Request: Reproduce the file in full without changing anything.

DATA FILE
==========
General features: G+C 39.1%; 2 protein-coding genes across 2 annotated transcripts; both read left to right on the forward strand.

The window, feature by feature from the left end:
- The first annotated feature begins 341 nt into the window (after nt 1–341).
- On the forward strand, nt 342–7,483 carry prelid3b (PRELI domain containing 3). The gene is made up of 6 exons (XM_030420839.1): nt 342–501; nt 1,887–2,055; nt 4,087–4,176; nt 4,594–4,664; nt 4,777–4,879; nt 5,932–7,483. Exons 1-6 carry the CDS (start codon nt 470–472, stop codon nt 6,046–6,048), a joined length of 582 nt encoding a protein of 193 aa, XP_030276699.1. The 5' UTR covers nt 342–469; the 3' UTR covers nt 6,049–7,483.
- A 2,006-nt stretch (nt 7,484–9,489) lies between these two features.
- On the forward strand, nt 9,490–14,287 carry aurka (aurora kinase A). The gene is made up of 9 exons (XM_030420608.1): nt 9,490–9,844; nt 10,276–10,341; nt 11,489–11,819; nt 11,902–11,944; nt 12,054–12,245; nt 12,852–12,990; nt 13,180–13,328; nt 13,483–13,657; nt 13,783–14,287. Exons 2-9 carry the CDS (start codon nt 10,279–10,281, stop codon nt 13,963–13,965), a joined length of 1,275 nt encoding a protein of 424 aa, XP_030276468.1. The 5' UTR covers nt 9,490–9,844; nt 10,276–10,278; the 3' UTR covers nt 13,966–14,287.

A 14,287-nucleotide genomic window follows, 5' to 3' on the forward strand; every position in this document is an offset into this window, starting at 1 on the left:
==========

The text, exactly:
General features: G+C 39.1%; 2 protein-coding genes across 2 annotated transcripts; both read left to right on the forward strand.

The window, feature by feature from the left end:
- The first annotated feature begins 341 nt into the window (after nt 1–341).
- On the forward strand, nt 342–7,483 carry prelid3b (PRELI domain containing 3). The gene is made up of 6 exons (XM_030420839.1): nt 342–501; nt 1,887–2,055; nt 4,087–4,176; nt 4,594–4,664; nt 4,777–4,879; nt 5,932–7,483. Exons 1-6 carry the CDS (start codon nt 470–472, stop codon nt 6,046–6,048), a joined length of 582 nt encoding a protein of 193 aa, XP_030276699.1. The 5' UTR covers nt 342–469; the 3' UTR covers nt 6,049–7,483.
- A 2,006-nt stretch (nt 7,484–9,489) lies between these two features.
- On the forward strand, nt 9,490–14,287 carry aurka (aurora kinase A). The gene is made up of 9 exons (XM_030420608.1): nt 9,490–9,844; nt 10,276–10,341; nt 11,489–11,819; nt 11,902–11,944; nt 12,054–12,245; nt 12,852–12,990; nt 13,180–13,328; nt 13,483–13,657; nt 13,783–14,287. Exons 2-9 carry the CDS (start codon nt 10,279–10,281, stop codon nt 13,963–13,965), a joined length of 1,275 nt encoding a protein of 424 aa, XP_030276468.1. The 5' UTR covers nt 9,490–9,844; nt 10,276–10,278; the 3' UTR covers nt 13,966–14,287.

A 14,287-nucleotide genomic window follows, 5' to 3' on the forward strand; every position in this document is an offset into this window, starting at 1 on the left: